Often, pastors are asked to speak and officiate events such as weddings and funerals. Musicians and worship leaders are also asked to perform and lead congregations at such events. Often, people are afraid to officially ‘charge’ for their services even though no one would ever expect someone to perform these events for free.
Whether officiating a wedding or presenting a session at a conference, it can be difficult to know just how much your time and speaking experience are really worth. People who must set their own prices often fear that they’re asking for too much. Many tend to undercharge for their services just to be certain that their prices aren’t too high.
I recently came across a new website that offered a simple speaking and officiating online calculator to help leaders figure out what to charge for their services. In ministry, this fee is typically called an honorarium. An honorarium is defined by Merriam Webster’s as “a payment for a service (as making a speech) on which custom or propriety forbids a price to be set.”
To help you combat this indecisiveness and to make certain that you’re being properly compensated for your time and experience, assessing your fee is important. This calculator takes into consideration your years of speaking experience, your speaking skill level, your other non-local speaking engagements and the number of sessions you will be delivering. There’s no need to be unsure of yourself the next time you send a bill for your speaking services.
Weddings and Funerals
Both weddings and funerals take time to plan and officiate. Often there is travel involved. Perhaps even 3-5 (or more) hours of your time not including travel. Charging a minimum of $250 is perfectly reasonable and many clergy charge more plus travel expenses. Evaluate the time involved to meet with the bride and groom, plan the service, and rehearse. Often the pastor or minister also has to attend the wedding rehearsal, typically a day prior to the event itself. If you have to take a weekend off preaching at your own church to travel to officiate a wedding for a congregant getting married off-site, you’ll need to take that into consideration as well.
Another time to charge an honorarium would be to guest preach or fill in for another pastor. Most pastors typically do this several times a year. One option is to do a ‘trade’ – they fill in for you and you fill in for them so that you can vacation or travel with your family a few times a year. However, if you’re asked to guest preach with a reciprocity agreement, consider the time to prepare (or better yet, give a sermon you’ve already written and preached before), and charge accordingly. Your time is incredibly valuable and your skills are worth it. These funds can be given to your church, or to you personally if you’ve had to travel and spend time away from your own congregation.
Speaking at Conferences and Events
Many pastors are asked to attend ministry conferences and speak on leadership and ministry topics. The calculator below can help you navigate what to charge for a speaking event such as this. Often women’s ministry leaders will be invited to speak at a weekend ministry conference at a destination site. This requires travel, time, and putting together two or more sessions on a single theme. This can take quite a bit of time and should be considered in the estimate of the honorarium.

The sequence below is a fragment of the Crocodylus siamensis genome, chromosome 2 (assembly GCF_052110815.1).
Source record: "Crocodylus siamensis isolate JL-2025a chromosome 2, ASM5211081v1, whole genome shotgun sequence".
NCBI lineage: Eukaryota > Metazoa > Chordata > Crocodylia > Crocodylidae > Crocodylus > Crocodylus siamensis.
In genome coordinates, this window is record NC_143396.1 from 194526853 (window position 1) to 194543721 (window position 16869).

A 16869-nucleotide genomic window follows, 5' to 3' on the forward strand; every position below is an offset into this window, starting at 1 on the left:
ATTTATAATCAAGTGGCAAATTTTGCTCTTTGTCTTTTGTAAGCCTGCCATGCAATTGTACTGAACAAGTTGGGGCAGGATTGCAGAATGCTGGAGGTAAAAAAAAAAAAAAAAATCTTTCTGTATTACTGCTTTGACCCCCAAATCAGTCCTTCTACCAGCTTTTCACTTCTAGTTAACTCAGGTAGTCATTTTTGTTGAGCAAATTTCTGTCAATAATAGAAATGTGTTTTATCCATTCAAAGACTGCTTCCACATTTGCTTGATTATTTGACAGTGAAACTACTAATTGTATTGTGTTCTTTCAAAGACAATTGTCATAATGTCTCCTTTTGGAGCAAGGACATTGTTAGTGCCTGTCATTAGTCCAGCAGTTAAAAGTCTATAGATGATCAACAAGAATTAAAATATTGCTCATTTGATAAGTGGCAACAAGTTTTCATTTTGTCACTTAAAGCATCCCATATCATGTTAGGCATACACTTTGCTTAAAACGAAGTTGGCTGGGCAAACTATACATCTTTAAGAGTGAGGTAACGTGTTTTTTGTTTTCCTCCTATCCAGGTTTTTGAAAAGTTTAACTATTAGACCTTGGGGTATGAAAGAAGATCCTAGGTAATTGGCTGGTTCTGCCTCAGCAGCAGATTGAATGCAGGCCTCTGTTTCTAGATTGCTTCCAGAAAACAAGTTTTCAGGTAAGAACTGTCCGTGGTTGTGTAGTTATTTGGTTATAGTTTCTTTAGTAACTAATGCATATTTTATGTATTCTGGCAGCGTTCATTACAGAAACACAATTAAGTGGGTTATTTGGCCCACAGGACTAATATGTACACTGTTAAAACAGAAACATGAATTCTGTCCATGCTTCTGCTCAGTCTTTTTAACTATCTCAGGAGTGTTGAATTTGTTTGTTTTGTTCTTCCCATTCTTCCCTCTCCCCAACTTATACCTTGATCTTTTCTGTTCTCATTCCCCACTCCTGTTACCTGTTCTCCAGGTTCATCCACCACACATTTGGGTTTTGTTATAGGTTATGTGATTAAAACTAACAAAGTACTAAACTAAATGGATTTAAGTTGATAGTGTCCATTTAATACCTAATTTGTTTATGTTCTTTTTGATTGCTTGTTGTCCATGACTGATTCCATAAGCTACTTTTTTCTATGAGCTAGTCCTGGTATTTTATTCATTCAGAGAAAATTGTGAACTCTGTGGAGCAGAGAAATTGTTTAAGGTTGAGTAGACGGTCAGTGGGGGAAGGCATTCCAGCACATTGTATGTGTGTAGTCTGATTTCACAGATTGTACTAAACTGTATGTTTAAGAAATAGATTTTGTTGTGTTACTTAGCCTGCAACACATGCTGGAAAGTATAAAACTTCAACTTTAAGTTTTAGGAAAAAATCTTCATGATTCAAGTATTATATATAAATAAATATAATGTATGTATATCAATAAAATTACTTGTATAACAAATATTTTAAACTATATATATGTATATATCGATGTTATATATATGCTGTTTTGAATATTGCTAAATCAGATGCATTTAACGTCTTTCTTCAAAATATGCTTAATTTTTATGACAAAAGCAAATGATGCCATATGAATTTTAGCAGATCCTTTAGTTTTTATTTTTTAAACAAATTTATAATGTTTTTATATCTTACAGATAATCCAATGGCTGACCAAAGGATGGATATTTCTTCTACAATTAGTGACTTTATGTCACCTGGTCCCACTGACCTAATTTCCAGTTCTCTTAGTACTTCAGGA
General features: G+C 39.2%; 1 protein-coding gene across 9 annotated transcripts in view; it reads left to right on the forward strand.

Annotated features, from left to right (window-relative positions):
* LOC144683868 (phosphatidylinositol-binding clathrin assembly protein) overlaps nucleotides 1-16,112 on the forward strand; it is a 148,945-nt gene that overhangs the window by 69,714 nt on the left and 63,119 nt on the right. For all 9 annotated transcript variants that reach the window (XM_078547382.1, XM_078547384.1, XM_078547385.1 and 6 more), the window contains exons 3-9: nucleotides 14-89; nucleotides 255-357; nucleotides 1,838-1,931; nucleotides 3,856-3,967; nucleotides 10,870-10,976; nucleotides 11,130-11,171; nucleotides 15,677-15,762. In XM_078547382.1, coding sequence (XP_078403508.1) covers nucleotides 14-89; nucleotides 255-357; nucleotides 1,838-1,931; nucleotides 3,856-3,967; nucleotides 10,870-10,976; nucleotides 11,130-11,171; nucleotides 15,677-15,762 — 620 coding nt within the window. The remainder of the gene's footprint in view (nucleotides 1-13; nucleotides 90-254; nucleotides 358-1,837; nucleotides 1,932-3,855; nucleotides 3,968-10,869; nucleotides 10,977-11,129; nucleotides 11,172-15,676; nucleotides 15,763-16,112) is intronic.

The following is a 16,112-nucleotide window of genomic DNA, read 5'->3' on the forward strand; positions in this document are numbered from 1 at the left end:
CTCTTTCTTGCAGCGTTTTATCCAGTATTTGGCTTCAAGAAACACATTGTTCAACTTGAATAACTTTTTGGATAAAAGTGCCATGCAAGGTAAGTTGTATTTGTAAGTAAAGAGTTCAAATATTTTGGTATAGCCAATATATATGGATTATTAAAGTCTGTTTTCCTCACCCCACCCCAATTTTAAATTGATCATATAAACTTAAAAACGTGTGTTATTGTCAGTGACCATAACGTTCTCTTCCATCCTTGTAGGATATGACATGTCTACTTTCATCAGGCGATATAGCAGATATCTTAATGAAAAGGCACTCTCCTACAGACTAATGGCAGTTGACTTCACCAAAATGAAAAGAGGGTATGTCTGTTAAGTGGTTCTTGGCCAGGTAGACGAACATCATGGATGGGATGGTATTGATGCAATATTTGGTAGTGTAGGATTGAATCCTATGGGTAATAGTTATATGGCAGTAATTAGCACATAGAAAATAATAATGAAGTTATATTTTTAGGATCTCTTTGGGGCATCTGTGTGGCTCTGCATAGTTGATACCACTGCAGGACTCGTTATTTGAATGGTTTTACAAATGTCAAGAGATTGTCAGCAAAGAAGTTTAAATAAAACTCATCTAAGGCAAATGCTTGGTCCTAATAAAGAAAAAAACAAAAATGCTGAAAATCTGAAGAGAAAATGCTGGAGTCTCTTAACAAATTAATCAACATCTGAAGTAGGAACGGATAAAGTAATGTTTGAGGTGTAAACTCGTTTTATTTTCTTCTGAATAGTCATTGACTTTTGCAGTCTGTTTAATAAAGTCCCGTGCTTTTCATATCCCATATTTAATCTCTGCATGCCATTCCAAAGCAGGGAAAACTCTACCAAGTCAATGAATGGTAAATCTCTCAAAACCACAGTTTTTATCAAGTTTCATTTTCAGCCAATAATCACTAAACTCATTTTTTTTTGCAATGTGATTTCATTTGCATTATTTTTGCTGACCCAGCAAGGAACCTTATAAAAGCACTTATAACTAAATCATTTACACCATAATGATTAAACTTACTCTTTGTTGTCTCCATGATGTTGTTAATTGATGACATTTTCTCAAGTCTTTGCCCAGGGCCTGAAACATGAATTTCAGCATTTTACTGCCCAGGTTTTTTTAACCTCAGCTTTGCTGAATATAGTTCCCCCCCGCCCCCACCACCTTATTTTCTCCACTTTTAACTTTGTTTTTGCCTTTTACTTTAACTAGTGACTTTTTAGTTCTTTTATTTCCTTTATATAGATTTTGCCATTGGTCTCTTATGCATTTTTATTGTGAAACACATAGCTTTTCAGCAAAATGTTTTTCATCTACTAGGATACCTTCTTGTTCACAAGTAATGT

Performing/Leading Music at Events
Worship leaders, either on-staff at a church or itinerant, are often asked to perform music for funerals and memorials as well as weddings. Worship leaders can also be called on to substitute lead at churches so that they usual music pastor can have the weekend off. There are many factors involved in order to decide what to charge here including the song selection process with the other party, communication of the elements of the service, showing up early to do a sound check, practicing with other musicians, and more. Most musicians concur that it is easier to ‘go solo’ and not have to rehearse with other musicians they haven’t ever played with before. Also, once you’ve helped at another church and become somewhat of a ‘regular’ you can decrease the prep and rehearsal time once you know the organization, the building, the instruments and staging elements.
In terms of logistics, you’ll want to create a system for invoicing once you’ve decided what to charge. A great option that I highly recommend if you’re invoicing people with any amount of regularity is a cloud invoicing and account service like Freshbooks. for $9.95 a month you can invoice up to five organizations. You can connect PayPal, credit card payments, and even bank transfers. If you’re just getting started with speaking, officiating, or worship leading and you’d like to avoid a monthly fee, you can use MS Word, Google Docs, or even PayPal to send invoices.
The easiest way to receive a payment is through PayPal – request that people pay you as a “friend or family” – all you need to provide them is your email that is linked to your PayPal account. Make sure to check with your accountant or tax professional as there might be specific rules related to tax issues for clergy.
Here are a few additional helpful articles on what to charge:
Etiquette for the Surviving Family: Planning the Funeral – Funeralwise.com
Help…How Much Should I Pay My Officiant? – WeddingWire.com
Your Guide to Wedding Officiant Fees and Donations – TheKnot.com